Simulations, Logs & Dummies


Meters, Warcraft Logs & Statistics: Part 3

A continuation of the blog series I started recently (Part 1, Part 2).

Another common question raised by players is the “My sims say I should do X DPS but I only get Y DPS on dummies or from WCL parses” one. Unfortunately all three approaches can’t reliably be cross-compared with each other for specific details.

Simulations

Simulations are only ever as good as the system that generates it and the action list used, so there could potentially be differences between in-game results and simulations. Sims also run in a “perfect” performance manner, although SimulationCraft does have some skill settings that you can tweak to lower this. This means that even though you may be performing your rotation perfectly in game the simulation results will simply be better because it can evaluate situations & make literally split second decisions that human players simply cannot match.

The fight type used in sims are also important. Both SimulationCraft and AskMrRobot have various fight options/boss scripts that can be used to approximate an in-game encounters, but using these to properly optimise your setup will require a lot of different encounter simulations to either have a different setup for each encounter or a merged general one for all encounters in an instance. Most players will use the standard “Patchwerk” model to optimise stationary single target damage, as this comprises the majority of DPS check situations. Optimizations for single target are also more significant than multi-target, purely because the damage output against multiple targets is significantly higher and a much shorter duration.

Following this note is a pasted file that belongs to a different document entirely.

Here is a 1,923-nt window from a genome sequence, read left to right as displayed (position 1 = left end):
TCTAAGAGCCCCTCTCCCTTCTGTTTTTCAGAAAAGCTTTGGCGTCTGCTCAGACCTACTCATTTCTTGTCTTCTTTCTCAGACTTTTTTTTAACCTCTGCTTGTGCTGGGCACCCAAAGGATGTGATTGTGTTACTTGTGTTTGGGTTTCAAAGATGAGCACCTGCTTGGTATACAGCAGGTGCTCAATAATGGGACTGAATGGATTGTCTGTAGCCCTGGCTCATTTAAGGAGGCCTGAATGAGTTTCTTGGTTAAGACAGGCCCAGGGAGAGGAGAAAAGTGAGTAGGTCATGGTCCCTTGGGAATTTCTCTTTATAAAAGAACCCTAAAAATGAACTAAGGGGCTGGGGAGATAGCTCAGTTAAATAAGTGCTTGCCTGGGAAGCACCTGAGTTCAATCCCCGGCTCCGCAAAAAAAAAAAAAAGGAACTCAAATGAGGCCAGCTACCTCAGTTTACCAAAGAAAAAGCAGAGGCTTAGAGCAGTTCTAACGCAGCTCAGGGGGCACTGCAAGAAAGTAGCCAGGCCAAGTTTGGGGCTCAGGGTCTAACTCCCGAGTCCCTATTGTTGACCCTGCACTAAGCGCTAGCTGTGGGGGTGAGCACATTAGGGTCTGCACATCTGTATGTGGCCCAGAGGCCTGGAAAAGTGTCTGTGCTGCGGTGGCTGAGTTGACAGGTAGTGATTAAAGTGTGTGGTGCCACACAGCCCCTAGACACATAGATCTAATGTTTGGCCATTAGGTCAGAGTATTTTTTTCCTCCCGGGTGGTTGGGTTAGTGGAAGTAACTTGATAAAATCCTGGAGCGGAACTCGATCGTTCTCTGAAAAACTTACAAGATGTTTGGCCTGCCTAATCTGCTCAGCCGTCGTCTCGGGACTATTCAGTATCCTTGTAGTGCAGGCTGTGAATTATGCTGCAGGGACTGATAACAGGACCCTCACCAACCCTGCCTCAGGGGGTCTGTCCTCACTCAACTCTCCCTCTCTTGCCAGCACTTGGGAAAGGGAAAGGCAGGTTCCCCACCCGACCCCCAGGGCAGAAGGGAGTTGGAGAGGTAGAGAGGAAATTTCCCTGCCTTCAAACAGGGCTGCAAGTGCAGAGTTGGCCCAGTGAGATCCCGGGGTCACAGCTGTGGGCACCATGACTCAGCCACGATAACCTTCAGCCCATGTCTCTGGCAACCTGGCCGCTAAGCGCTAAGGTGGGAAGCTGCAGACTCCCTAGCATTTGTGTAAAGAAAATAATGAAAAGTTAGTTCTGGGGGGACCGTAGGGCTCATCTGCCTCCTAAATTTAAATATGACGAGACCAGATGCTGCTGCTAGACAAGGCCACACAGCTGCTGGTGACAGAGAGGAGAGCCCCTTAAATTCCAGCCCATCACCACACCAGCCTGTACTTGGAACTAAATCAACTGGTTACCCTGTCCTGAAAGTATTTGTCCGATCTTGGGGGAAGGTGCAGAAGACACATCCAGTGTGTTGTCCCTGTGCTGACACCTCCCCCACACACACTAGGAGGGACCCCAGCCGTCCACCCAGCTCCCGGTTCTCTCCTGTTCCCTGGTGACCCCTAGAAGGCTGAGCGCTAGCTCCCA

Simulations are primarily used for optimizing rotations, talent choices, etc in an ideal environment where we can reproduce results fairly easily. Repeating results in-game will require a lot of time in addition to similar random event behaviour, usually where you manage to avoid being targeted with a random boss ability.

Testing for Dummies

Training dummies are useful for confirming the behaviour of abilities in-game, as you can go in & out of combat at will and don’t have any mechanics to worry about. The issue with citing dummy results is a combination of that lack of encounter mechanics plus the subjective nature of individual dummy tests. One player could give remarkably different results between different dummy tests depending on the test length & cooldowns used. Stacking Bloodlust with lots of cooldowns and reporting on 1 minute will show a higher result than doing the same thing for 6 minutes.

In-game testing like this also has that PEBKAC weakness: Problem Exists Between Keyboard And Chair. You won’t be able to perfectly reproduce a rotation from simulations so this will skew your results somewhat, as will lucky (or unlucky) proc streaks. Simulations rely on thousands of iterations to return an average value and avoid this issue

Encountering Bosses

Actual log results on WarcraftLogs or in-game damage meters will be different again, and usually from each other too. The mental overhead required for boss encounters means that you’ll be concentrating on that mechanic that would kill you or cause a wipe than perfectly executing your rotation. Even players with amazing skill levels will see a performance decrease between what they can do vs a training dummy and in a boss fight.

Note that I said that damage meters can be different from each other. This depends on a few things like when they start/stop including data. For example, Skada starts charting damage when you start attacking, whereas Details goes off when you enter combat. Timing issues like these will result in differences, since Damage Per Second is based around time.

Boss fight results are also affected more by events out of your control, either from encounter mechanics to how much DPS the rest of your group can pump out. The shorter the fight the more effects like Bloodlust can increase your DPS, especially when stacking multiple cooldowns.

Comparisons

You can only make approximate comparisons between all three data sources, and unfortunately as the ability to reproduce results decreases the more variables need to be taken into account.

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About binkenstein
I'm a geek, living in Christchurch, New Zealand.

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